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An Outsource Of A Different Color
It becomes increasingly hard for me, these days, to make my mind up about various issues, because it's so hard to extricate the tiny slivers of fact from the vast tar pits of propaganda -- from both the right and the left. That's why I was grateful to find this Jacob Sullum piece -- a sensible defense of outsourcing:

When I started working in journalism, strips of copy had to be physically cut and pasted onto boards, which were then photographed to make printing plates. Today, thanks to cheap, powerful computers and desktop publishing software, this whole process is handled electronically: Instead of assembling and transporting boards, you create and transmit files.

The shift to electronic composing has reduced the manpower, time, and cost involved in putting together a publication. At the same time, it has eliminated all the jobs associated with literal cutting and pasting.

Was that fair? The question can't really be answered, and the reason goes to the heart of the ongoing debate about offshore outsourcing of jobs by U.S. companies. Fairness, a concept appropriate in resolving schoolyard disputes and adjudicating legal cases, does not apply to market outcomes, which are not dictated by a referee or judge but arise spontaneously from the interactions of myriad individuals engaged in voluntary, mutually beneficial exchange.

Like the people who used to work in newspaper composing rooms, call center employees replaced by lower-wage workers in India don't "deserve" to lose their jobs. But that does not mean they have a right to keep them, any more than candle makers had a right to block electric lighting or blacksmiths had a right to prevent the introduction of the automobile.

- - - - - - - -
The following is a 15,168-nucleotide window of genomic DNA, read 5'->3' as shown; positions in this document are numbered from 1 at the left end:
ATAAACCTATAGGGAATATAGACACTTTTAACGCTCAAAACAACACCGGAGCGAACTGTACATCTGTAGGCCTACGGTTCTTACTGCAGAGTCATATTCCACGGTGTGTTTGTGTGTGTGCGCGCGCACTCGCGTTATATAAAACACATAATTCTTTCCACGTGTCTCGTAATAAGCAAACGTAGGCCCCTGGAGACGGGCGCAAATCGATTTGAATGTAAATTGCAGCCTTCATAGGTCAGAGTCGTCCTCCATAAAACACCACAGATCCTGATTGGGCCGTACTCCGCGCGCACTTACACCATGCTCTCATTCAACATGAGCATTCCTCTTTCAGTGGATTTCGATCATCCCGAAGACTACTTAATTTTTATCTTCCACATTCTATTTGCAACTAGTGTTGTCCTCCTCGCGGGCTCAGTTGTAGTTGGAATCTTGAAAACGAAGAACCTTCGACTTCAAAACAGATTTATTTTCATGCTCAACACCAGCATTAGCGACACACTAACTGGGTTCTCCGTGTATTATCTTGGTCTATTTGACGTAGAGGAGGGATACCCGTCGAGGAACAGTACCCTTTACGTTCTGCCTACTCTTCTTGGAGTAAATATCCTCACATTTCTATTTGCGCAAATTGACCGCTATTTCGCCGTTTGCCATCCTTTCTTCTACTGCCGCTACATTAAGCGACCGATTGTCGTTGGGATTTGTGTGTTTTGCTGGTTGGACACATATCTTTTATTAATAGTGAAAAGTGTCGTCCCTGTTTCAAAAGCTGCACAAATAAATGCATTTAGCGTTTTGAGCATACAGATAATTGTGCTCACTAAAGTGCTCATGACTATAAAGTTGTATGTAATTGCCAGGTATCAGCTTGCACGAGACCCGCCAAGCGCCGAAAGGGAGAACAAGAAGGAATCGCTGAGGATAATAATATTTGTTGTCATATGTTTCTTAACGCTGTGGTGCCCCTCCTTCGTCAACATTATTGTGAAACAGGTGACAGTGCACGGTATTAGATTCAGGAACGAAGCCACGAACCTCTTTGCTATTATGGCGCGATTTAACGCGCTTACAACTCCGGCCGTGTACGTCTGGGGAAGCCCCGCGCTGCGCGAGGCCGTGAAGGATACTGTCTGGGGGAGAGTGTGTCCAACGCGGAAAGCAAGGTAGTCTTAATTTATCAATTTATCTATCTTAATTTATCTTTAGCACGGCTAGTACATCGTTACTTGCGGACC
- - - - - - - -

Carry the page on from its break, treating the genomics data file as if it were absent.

In all of these cases, the need to make a profit in the face of competition drove people to produce better goods or services or to produce them more cheaply. The upshot of this process has been lower prices, higher productivity, and a standard of living unparalleled in history.

Posted by aalkon at April 3, 2004 8:12 AM


Competition very seldom seems to produce better customer service, however. Wonder why that is?

Posted by: LYT at April 3, 2004 2:26 PM

Good to see some down to earth logic about outsourcing, which should be prefaced with the word foreign to differentiate it from just plain outsourcing that has been the norm in job evolution since the Luddites or before. Sure is strange to see the usually bitter antagonists waving the same protest signs and screaming bloody murder over 'foreign' outsourcing. We have the dem-union-kerry crowd marching right alongside the Perot-Buchanon 'that sucking sound' bunch fervently squawking that we're giving away American jobs. But then along comes Jacob Sullum with the nasty little truth that everyone seems to be missing. Yell as loud as you want, folks. The markets will have the last word.

The one thing in the US's favor is China and India still need us to buy their production, for now at least. Some pundits are comparing the US situation to the UK right before WWI. We were their 'china' then. We took away their lunch money in the decades following. Guess who's turn it is? But don't be too scared. Britain is still around. Just not the 500 pound gorilla it used to be. The one trump card the US still has is we Americans don't give up easily. Although we've never been this soft and fat as we are now. Going to be very interesting this first decade of the 21st century.

Posted by: allan at April 3, 2004 2:30 PM

Excepting my own lumpy, fleshy build, Americans are not soft and fat. The other argument about outsourcing was summarized by Daniel Drezner recently. I can't find the precise link now, but look for posts around 15 March 2004. Basically, productivity of workers in the States continues to skyrocket. We're better than the Japanese, the Germans, we're better than anybody. If our productivity continues to increase at this rate, Ford Expeditions will cost $17.33 in fiscal 2017.

I made that last part up.

Americans are not scared of work. In a dynamic, responsive society there will always be dislocations as markets make choices. But if you bet against the USA (at least for the next fifty years), you're going to lose.

BTW, did you see what's going on in Germany this weekend?

Posted by: Crid at April 3, 2004 7:35 PM


I would say that competition has created customers with higher expectations of what good customer service is without creating more customers who are pleasant to deal with.

Posted by: A.Ho at April 3, 2004 7:56 PM